Black History Month—Catching Up with Mako

February is Black History Month. It’s a time to honour the legacy of Black people in Canada and celebrate their contributions and accomplishments.

Did You Know?

  • Black Canadians have been a part of Canada’s heritage and identity since the arrival of Mathieu Da Costa, back in the early 1600s
  • After the American Revolution, people of African descent settled in the Maritimes
  • Many soldiers of African descent sacrificed their lives for Canada since the War of 1812
  • African people were once enslaved in the territory that is now known as Canada
  • The Honourable Dr. Jean Augustine is the first African-Canadian woman to be elected to Canada’s House of Commons as a Member of Parliament and in 1995, her motion was passed unanimously to recognize February as Black History Month.

Catching up with Mako

Mako came to Vancouver from Alberta in January of 2019. She had no place to go to, and through a friend, found out about Covenant House. To Mako, CHV was a safe place where she was heard and appreciated. “CHV helped me with everything. They helped me get a job, get my ID, provided me with clothes, they helped me enroll in school, helped me prepare for interviews, and look into scholarships.” 

Mako began in the Crisis Program and eventually transitioned to the Rights of Passage program. She worked with her social worker on her plans and goals, as well as working with a counsellor. Mako was at CHV for about a year.

After her stay at CHV, Mako shared her passion for music and her gratitude for all that CHV did for her, by producing her first music video. “The video shows the struggle and the loneliness of those specifically dealing with homelessness.” Makia hired the videographer, found the locations and “found a special person to be in the video with me.”

Mako revealed that she wrote the song while in the Rights of Passage program. “There was a piano in the hallway, and I came from meditation that day and I just felt some sort of sadness. I wrote that song in the hallway of Covenant House.”

In 2020, COVID hit and Mako went back to Alberta. Eventually she came back and her social worker connected her to someone who had a laneway home to rent for a reasonable price. “They [the landlords] had everything in the house and it was a really great way to experience independence.”

After a year, Mako’s lease expired, and she had to move out.

Mako works in the film industry as an actor. She is currently staying with a friend, because the film unions had been on strike so there was no work, and now it’s just a slow time of year for film. Mako is planning to get back to creating more music and mentioned that she will share what she’s done. We are all looking forward to that.

When asked about Black History Month, Mako said, “To me, it’s a special month; it unites people, and it sheds light on minority groups. It’s about being proud of yourself and share your experiences with others and to educate yourself about Black history in the West. I’m a first-generation immigrant. I moved here from Ethiopia 15 years ago, so I’m still learning. But to me it’s an important month that also includes Valentine’s Day. It’s blended with love. I think it’s a fun month to celebrate with everybody and learn.”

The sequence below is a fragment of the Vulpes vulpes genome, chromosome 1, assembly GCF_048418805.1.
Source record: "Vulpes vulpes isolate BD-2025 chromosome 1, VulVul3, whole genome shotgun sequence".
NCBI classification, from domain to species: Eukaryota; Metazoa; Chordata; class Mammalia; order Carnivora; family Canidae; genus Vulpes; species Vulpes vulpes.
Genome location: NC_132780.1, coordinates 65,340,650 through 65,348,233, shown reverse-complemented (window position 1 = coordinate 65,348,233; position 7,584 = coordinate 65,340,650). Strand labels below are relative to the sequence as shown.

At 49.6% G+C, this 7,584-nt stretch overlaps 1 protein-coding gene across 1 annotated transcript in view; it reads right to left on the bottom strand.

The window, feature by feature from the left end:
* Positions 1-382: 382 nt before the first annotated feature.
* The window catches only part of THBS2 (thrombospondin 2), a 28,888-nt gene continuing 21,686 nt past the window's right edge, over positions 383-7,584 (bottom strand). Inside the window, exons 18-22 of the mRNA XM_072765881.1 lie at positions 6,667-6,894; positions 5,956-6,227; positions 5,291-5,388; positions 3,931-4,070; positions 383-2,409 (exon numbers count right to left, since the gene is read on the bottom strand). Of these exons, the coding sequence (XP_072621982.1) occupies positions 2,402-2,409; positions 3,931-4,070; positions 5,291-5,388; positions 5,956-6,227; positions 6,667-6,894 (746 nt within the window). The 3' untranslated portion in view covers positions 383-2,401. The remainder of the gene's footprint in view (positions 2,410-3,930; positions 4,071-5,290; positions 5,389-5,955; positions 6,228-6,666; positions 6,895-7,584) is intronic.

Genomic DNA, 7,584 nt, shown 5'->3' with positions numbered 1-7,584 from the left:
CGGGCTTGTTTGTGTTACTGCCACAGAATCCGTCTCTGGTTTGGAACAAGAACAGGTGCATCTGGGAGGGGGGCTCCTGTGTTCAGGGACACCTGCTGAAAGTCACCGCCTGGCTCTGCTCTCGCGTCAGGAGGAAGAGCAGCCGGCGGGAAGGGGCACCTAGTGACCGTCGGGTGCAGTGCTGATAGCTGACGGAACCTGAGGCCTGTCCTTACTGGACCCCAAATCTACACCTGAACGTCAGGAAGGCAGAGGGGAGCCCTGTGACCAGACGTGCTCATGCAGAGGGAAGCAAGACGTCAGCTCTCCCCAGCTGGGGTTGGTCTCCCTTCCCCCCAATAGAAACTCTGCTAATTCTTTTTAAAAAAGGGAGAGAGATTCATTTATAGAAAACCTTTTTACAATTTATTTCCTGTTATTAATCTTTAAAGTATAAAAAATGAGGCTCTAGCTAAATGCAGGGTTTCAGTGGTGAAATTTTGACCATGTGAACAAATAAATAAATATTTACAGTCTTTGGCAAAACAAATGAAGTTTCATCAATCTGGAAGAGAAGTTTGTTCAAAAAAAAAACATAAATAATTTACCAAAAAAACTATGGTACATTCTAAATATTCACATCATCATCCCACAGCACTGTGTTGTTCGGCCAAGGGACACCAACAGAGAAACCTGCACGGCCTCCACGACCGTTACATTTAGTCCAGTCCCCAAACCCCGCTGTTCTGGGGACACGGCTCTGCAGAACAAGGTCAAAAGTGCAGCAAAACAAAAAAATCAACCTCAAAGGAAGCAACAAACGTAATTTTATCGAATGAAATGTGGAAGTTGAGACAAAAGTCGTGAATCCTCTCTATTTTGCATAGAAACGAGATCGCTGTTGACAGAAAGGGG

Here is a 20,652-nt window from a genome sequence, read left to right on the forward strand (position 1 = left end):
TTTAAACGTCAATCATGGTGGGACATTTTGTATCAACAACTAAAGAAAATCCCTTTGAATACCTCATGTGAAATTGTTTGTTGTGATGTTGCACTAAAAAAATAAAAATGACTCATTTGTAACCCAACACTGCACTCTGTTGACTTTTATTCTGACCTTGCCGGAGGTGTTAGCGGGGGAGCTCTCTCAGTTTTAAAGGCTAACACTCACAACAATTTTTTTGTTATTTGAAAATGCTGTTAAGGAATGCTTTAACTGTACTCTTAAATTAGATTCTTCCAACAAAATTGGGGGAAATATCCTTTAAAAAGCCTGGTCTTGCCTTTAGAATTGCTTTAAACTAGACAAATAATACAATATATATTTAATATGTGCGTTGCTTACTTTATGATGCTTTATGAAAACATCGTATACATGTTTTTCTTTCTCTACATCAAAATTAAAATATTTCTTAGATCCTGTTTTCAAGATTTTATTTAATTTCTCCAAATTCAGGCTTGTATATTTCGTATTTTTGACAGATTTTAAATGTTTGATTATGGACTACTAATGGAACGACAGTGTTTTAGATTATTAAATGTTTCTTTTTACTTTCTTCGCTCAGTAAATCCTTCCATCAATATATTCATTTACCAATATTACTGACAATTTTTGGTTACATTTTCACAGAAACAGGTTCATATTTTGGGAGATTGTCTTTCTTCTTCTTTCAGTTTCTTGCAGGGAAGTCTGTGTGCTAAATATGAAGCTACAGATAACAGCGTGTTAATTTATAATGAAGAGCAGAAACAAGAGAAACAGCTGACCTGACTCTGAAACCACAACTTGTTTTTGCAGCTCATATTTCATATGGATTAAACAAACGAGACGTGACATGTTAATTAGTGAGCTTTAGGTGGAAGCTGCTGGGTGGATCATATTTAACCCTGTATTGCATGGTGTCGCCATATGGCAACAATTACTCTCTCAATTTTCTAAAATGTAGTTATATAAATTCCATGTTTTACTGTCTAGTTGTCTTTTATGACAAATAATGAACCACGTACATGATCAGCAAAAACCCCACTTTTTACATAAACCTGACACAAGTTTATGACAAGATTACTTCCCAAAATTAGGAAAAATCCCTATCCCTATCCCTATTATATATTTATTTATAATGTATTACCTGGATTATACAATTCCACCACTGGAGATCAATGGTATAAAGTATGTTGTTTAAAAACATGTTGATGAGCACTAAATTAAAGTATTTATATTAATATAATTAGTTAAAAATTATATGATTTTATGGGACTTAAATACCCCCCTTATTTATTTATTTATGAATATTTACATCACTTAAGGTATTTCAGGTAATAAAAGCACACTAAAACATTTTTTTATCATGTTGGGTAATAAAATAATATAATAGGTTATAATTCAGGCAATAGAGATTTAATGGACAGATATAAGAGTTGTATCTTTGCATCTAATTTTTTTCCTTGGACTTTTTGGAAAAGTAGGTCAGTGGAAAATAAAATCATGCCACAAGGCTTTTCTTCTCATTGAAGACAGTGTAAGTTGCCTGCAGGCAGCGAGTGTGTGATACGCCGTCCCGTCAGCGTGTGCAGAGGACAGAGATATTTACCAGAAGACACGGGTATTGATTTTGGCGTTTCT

Mako celebrates through enjoying videos on TikTok and engaging with the creators. She recently watched the movie Precious that she said had her in tears, because it was so beautifully done. Mako hopes that during this month, people will learn more about Black History and celebrate the contributions and achievements by those from this community.

 Mako enjoys the music of Beyonce who recently toured and celebrated the Black queer community and their experiences in Black America. Mako is also inspired by her friend Roy, who shared his journey as a Black queer person and how he overcame trauma in his life.

Mako wanted to share some advice to the youth who use CHV’s programs and services in the hopes of inspiring them and to help them get through any struggles that they may have. “I would say trust the path that you are on. Support is there, take advantage of everything. There is a promising future ahead, so whatever you are working towards right now, will pay off. It may seem like there’s a lot of rules that you have to follow, but it pays off. Just stick it through and you won’t regret it.”

“I think that you have to want to work towards the future that you see for yourself. Covenant House is there to help you, but they can’t force you, you have to want it. They’ll try their best to help you, but it’s up to you to go through it. And there’s a lot of people that I know, like me, who just went there for that little time where they felt down, and they just used CHV to help pick them back up and then they would leave. Use the programs to their fullest! You may think that you have it together when you get a job and a little bit of money and feel like you’re independent — yes, you are, but I think if you go through the whole program, you will be even more complete. You will save even more, and you will have more experience. And through counselling, your mental health will be so much better. I just want you to come out [of the programs] successfully and not fall through and struggle. To be honest, there is no other shelter like Covenant House.”

Thank you Mako for sharing your story and inspiring others. We look forward to hearing more from you.

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